“If you had told most people that the vast majority of Chinese trading volumes were going to disappear and Bitcoin was going to hold over $1,000, people would not have believed you just a month-and-a-half ago,” ARK blockchain products lead Chris Burniske tells Bitcoin.com. “That bitcoin’s value is potentially more supported by its transacting volume than its trading volume is counter to the narrative that bitcoin is supported mostly by speculation.”
Indeed, it appears the Bitcoin market is adjusting to new regulations from the People’s Bank of China (PBoC) regarding areas like trading fees, margin restrictions and anti-money laundering (AML) and know your customer (KYC) policies.
Many Bitcoiners have held their breath, their eyes towards China, in anticipation of what the future brings.
Some market participants anticipate more regulations are forthcoming. Mr. Burniske believes, regardless of whether increased regulation is forthcoming, trading volume will likely pick up again as more institutional traders come online amid excitement over things like a potential Bitcoin ETF, which some suggest could be approved by the Securities and Exchange Commission this year.
“When you look at 2016, the ratio of trading volume on exchanges to transacting volume on bitcoin’s blockchain was ten-to-one,” the ARK Invest blockchain specialist imparts. “A lot of critics say bitcoin has an inflated value because of speculation. But, what we’ve seen as a result of the change in Chinese regulation regarding exchanges is a significant slowdown in trading volumes globally. Right now there is more transaction volume than trading volume.”
Mr. Burniske describes how a currency fulfills three core value propositions: a means of exchange, store of value and unit of account.
“It’s important that bitcoin continue to grow as a means of exchange,” Mr. Burniske argues. “Thus far in February, roughly 16% more bitcoin have been transacted on a daily basis than traded.”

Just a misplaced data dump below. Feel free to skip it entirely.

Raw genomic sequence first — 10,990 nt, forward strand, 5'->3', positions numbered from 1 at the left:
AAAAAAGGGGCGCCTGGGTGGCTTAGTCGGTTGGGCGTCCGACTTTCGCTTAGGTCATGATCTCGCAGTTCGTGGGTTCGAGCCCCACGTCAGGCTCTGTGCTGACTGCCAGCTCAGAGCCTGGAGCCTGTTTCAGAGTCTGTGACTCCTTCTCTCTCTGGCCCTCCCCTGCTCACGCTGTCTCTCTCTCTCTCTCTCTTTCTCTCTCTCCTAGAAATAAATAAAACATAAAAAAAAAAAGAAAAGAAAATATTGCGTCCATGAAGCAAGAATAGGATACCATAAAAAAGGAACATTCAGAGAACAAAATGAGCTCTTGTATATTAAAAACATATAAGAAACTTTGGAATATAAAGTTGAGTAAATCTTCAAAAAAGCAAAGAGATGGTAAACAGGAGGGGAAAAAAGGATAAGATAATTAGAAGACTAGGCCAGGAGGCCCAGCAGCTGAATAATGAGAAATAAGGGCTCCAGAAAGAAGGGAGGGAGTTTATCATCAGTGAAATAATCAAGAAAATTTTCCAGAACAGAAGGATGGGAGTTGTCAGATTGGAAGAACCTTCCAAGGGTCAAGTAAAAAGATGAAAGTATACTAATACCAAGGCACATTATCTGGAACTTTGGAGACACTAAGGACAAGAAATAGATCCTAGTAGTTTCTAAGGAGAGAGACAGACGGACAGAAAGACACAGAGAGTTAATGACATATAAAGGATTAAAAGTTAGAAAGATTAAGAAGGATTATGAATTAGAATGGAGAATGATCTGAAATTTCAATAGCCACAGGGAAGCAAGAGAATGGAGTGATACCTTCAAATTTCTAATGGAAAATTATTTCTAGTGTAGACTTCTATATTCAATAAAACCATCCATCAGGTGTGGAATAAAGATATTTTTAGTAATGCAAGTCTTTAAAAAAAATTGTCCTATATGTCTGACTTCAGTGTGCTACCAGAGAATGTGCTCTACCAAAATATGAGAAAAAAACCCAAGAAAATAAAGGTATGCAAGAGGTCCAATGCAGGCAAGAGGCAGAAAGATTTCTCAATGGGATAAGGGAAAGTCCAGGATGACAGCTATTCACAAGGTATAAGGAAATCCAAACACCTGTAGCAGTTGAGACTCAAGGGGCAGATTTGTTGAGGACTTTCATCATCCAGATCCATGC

He summarizes: “You have an inversion in how Bitcoin is being used, and a significant decline in trading volumes. Nonetheless, the price has been stable.”
What was the source of Chinese exchange volumes? About this, there has been much speculation.
“The most likely hypotheses for what was going on with China is algorithmic trading,” says Mr. Burniske. “There were zero fees and good liquidity. Trying to shave off small gains via algorithmic trading doesn’t necessarily provide much support to Bitcoin’s value-proposition, so losing that trading volume is not necessarily that important for Bitcoin in the long-term.”
What is important is how the Bitcoin ecosystem and price has responded.
Immediately after the PBoC actions, there was a negligible spike in Bitcoin’s volatility. But, since then, the volatility seemingly normalized. The bump that takes place in ‘Jan-17’ below represents the bump in volatility as the PBoC made its recent announcements. As you can see, the market barely shuddered.
“While it might be too early to reach a conclusion, an early hypothesis is declining trading volumes in China will be replaced by another geography,” Mr. Burniske suggests. “Japan comprises now roughly 60% trading volumes, whereas before 90% went through China. The Japanese markets have shifted, as well, and you can see patterns that would suggest these are algorithmic traders. Either way, these trading volumes may not be as important as people previously imagined.”
He adds: “Bot traders are shifting to Japanese markets.”
What do you think of Bitcoin transaction volume playing an increased role in Bitcoin amid the shakeup in China?
Images courtesy of Shutterstock, ARK Blockchain
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